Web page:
After a summer of celebrations and sporting success it is no surprise that politicians have jumped on the bandwagon with their own interpretations on what makes a champion sportsman.

Immediately after the Olympics and Paralympics I heard government ministers saying that all Primary schools should have dedicated sports teachers. I even heard some saying that all teachers should do a sports module!

At the same time as the Olympics the Proms were taking place and were also very popular with the public so should all Primary schools have dedicated music teachers, art teachers, cookery teachers, IT teachers etc. etc. Is there any room in all this for teaching the three Rs?

We did not have specialised teachers until we went to secondary school and had mastered the basic subjects.

When I started school in 1944 at the age of 5 we started straight in on the three Rs from day one….no “learning through play” in those days. All¬†my teachers were female as so many of their male counterparts had joined the armed forces.¬† The classes were 40-50 children , boys and girls, all abilities all levels of society, just¬†one teacher and no assistants.¬†Our class teacher taught us everything, including games¬†PT and dancing,¬†which were played mostly in the school yard unless the weather was really inclement and we moved into the hall. Equipment was very basic, but we did get plenty of exercise. I thought the government move to more sport in school was to get the children fit by giving them more exercise not to train future Olympians and felt exasperated when the PM¬†decried dancing as exercise. I would be interested to hear what professional dancers would say to that!

Of course if a child has a talent for sport it should be encouraged and nurtured with all the facilities and trainers possible, just as all talents should be appreciated and nurtured. I think that most people have a talent and the good teachers will recognise these and, if they cannot expand these themselves, will know how to put the child in touch with those who can.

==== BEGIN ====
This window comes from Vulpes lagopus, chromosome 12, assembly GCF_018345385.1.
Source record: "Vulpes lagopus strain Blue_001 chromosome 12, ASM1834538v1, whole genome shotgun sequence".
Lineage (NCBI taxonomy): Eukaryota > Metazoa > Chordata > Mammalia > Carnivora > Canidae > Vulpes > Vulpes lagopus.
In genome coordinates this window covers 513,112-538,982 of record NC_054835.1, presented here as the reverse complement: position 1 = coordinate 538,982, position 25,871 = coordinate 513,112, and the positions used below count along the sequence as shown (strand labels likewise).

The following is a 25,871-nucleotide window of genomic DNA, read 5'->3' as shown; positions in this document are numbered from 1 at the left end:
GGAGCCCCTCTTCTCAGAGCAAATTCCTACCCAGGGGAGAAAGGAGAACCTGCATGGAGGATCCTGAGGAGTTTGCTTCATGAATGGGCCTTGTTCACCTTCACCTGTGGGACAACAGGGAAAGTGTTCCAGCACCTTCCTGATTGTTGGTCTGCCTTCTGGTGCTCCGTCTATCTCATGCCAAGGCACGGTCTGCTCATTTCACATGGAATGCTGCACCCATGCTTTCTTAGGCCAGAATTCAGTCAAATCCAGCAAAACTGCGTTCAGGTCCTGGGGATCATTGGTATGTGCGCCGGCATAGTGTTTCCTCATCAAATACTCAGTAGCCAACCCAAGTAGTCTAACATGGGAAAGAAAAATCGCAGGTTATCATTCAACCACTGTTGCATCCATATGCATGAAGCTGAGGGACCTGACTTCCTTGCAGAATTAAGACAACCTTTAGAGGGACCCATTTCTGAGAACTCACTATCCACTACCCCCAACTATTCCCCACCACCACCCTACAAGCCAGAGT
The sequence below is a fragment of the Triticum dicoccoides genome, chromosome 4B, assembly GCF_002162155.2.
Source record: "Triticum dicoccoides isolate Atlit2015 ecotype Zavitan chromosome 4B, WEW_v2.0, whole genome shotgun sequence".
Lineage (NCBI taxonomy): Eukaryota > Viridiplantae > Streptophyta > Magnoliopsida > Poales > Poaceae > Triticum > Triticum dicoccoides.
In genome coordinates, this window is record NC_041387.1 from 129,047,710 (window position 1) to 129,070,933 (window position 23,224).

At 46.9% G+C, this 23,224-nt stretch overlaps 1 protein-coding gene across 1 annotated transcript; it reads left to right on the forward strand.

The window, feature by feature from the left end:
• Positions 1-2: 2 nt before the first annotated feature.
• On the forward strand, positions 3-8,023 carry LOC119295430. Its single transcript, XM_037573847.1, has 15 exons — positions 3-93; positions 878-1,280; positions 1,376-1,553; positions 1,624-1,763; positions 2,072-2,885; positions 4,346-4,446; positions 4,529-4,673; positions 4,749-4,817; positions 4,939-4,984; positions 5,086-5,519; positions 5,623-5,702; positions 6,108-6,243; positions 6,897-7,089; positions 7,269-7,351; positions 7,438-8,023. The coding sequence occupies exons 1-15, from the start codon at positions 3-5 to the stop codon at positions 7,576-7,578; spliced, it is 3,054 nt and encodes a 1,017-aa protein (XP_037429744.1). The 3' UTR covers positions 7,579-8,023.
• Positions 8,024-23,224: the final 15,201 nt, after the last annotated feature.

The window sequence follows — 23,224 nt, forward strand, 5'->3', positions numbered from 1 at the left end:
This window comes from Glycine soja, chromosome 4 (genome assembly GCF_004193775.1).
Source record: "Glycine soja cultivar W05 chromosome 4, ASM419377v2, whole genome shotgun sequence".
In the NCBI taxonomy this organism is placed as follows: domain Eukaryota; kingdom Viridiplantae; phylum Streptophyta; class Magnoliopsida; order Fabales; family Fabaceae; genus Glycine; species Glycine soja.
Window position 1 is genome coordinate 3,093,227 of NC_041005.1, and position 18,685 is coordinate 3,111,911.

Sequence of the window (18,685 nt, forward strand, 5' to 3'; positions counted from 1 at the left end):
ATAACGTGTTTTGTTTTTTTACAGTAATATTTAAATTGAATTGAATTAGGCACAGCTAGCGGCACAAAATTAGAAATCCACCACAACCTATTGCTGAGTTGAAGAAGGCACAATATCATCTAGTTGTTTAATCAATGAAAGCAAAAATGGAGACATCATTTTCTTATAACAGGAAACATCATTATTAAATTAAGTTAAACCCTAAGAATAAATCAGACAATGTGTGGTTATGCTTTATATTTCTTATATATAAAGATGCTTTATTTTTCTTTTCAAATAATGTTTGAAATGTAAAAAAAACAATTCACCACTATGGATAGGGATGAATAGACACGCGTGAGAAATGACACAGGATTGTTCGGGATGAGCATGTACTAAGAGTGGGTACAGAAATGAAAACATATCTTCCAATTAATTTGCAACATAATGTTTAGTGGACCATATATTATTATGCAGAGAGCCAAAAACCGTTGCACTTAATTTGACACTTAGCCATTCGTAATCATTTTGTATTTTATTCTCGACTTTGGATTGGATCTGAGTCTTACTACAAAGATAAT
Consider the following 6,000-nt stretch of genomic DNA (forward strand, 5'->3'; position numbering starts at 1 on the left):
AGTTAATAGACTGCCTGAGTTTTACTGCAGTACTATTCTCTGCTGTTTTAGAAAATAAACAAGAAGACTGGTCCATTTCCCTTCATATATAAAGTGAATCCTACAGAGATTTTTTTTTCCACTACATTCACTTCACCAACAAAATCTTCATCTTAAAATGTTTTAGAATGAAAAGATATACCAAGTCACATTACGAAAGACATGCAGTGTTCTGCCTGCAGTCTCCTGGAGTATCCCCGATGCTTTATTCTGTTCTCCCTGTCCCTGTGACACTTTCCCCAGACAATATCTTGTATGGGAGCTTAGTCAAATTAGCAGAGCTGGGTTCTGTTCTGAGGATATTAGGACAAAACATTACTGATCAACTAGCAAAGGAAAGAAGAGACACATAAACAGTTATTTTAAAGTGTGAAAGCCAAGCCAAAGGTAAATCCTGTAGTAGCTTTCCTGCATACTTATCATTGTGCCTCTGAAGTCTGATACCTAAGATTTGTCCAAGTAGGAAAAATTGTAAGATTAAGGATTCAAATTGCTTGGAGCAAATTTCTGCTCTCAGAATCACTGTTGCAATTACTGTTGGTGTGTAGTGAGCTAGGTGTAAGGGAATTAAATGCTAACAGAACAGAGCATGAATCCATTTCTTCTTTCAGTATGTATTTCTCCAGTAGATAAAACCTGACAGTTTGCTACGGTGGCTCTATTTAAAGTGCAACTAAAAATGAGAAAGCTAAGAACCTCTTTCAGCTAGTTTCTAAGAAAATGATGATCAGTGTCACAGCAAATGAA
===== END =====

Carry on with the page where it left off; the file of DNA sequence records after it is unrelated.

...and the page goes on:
A rounded society needs all the talents , whether these are talents which will bring national fame or the more mundane talents of good citizenship, caring for others, being good parents, vocational subjects or academia. Each has a part to play in a civilised society.

Even had¬†I had a team of sports scentists, trainers and equipment¬†¬†and all the determination in the world,I don’t think they could¬†have turned me into a champion. ūüôā

We have all said, or heard it said, ”¬†A is a born teacher, doctor, nurse, mother” etc. That it their talent which they are using to the best of their ability. It would be a¬†very unbalanced world if we all had the determination and single mindedness of those who do reach the pinnacles. Many of the athletes when speaking of their attainments thanked their families and teams who had¬†made it possible for them to achieve their dreams, all the unsung heroes who had used their talents, the teacher who had spotted their talent, families¬† who supported them and the teams of specialists behind them.